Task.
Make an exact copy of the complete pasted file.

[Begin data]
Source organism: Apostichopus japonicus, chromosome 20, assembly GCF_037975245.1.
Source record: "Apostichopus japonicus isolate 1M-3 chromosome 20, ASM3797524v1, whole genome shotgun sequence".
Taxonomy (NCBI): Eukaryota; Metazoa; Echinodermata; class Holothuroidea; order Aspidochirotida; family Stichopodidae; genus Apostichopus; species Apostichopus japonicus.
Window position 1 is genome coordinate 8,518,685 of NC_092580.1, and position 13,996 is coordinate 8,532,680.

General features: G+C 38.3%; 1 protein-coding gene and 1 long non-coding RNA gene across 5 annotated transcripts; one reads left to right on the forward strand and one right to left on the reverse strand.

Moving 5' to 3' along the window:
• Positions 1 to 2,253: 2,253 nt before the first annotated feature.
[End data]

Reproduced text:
Source organism: Apostichopus japonicus, chromosome 20, assembly GCF_037975245.1.
Source record: "Apostichopus japonicus isolate 1M-3 chromosome 20, ASM3797524v1, whole genome shotgun sequence".
Taxonomy (NCBI): Eukaryota; Metazoa; Echinodermata; class Holothuroidea; order Aspidochirotida; family Stichopodidae; genus Apostichopus; species Apostichopus japonicus.
Window position 1 is genome coordinate 8,518,685 of NC_092580.1, and position 13,996 is coordinate 8,532,680.

General features: G+C 38.3%; 1 protein-coding gene and 1 long non-coding RNA gene across 5 annotated transcripts; one reads left to right on the forward strand and one right to left on the reverse strand.

Moving 5' to 3' along the window:
• Positions 1 to 2,253: 2,253 nt before the first annotated feature.